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Jayapal and Sanders Introduce Bill for Free College Tuition

The legislation would make four-year colleges free for students from low-income families.

By Hayat Norimine April 5, 2017

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U.S. representative Pramila Jayapal in May 2016.

U.S. representative Pramila Jayapal of the Seventh Congressional District and U.S. senator Bernie Sanders are proposing a bill to significantly reduce student debt with free college options and the ability to refinance.

The College for All Act—introduced first in the Senate Monday afternoon and cosponsored by five senators including Elizabeth Warren—would make community colleges free for everyone and four-year public universities free for students from families earning up to $125,000. It would also allow those who already have student loan debt to refinance.

The legislation hopes to cover about 80 percent of the population, Jayapal said, and proposes that federal money pay for two-thirds of low-income students' tuition and the state pay one-third. The act also includes black colleges and tribal institutions.

Sanders introduced the College for All Act in 2015 to eliminate tuition and fees at public institutions, but the legislation didn't make it out of the Committee on Finance. (And there weren't any cosponsors.)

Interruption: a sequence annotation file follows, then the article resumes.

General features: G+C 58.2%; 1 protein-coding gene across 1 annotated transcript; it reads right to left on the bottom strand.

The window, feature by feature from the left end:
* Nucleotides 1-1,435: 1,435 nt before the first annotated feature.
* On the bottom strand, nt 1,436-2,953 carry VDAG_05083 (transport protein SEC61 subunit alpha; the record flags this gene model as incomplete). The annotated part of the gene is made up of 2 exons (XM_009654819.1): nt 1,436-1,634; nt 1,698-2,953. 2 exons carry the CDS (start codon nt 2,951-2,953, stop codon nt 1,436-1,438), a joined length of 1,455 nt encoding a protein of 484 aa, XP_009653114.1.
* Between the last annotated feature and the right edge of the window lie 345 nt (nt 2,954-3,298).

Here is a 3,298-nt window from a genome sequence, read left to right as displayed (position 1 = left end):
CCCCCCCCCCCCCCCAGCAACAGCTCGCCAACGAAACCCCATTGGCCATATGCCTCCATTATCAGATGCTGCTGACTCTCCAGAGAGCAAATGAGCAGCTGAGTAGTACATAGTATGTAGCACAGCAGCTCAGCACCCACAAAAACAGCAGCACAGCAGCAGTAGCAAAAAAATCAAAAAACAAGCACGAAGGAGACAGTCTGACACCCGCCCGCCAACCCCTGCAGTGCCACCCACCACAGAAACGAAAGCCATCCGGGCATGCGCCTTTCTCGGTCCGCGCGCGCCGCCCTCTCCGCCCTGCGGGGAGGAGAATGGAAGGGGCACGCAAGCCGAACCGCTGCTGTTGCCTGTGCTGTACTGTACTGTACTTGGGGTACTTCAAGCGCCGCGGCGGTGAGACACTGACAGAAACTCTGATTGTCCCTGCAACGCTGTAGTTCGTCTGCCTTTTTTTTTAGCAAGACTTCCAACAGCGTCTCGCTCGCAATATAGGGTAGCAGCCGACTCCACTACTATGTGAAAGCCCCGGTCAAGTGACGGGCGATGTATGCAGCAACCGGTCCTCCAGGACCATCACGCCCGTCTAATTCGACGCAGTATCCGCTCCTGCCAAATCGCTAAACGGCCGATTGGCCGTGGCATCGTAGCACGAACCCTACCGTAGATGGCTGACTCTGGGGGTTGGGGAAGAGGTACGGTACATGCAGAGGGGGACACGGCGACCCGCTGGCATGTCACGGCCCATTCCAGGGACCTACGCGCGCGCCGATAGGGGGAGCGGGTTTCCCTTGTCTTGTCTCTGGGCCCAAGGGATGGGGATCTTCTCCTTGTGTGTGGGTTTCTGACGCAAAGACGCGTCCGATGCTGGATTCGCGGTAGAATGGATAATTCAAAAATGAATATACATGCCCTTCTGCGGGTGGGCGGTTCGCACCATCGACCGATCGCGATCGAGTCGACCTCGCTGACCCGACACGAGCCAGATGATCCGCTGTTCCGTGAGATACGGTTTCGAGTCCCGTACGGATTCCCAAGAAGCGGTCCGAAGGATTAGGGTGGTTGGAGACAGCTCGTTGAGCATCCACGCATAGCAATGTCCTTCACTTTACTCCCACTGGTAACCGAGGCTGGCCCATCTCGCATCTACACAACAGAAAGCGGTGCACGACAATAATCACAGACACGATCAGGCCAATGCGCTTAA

Jayapal said she thinks the bill could be successful after last year's election, when the issue gained "enormous prominence" in Sanders's campaign. Nobody expected president Donald Trump's administration to ditch repealing Obamacare either, she said, but she hopes there can be a strong movement.  

"That's what we're going to have to do here as well," Jayapal said in an interview with Seattle Met. "This is not a partisan issue. ... Now it's up to everybody across the country to make this real."

Student loan debt in the country now totals $1.31 trillion from more than 44 million people. But it's unlikely under the Trump administration for the number to go down anytime soon. 

The new budget released last month proposed a $9 billion cut to the Department of Education in 2018 (a 13 percent reduction). It eliminated the Educational Opportunity Grant program, which provides need-based aid to low-income students, and reduces the work-study program "to ensure funds go to undergraduate students who would benefit most," the proposal stated.

Updated April 5, 2017, at 10:17am: This post contains links to the bills and information on the College for All Act in 2015.

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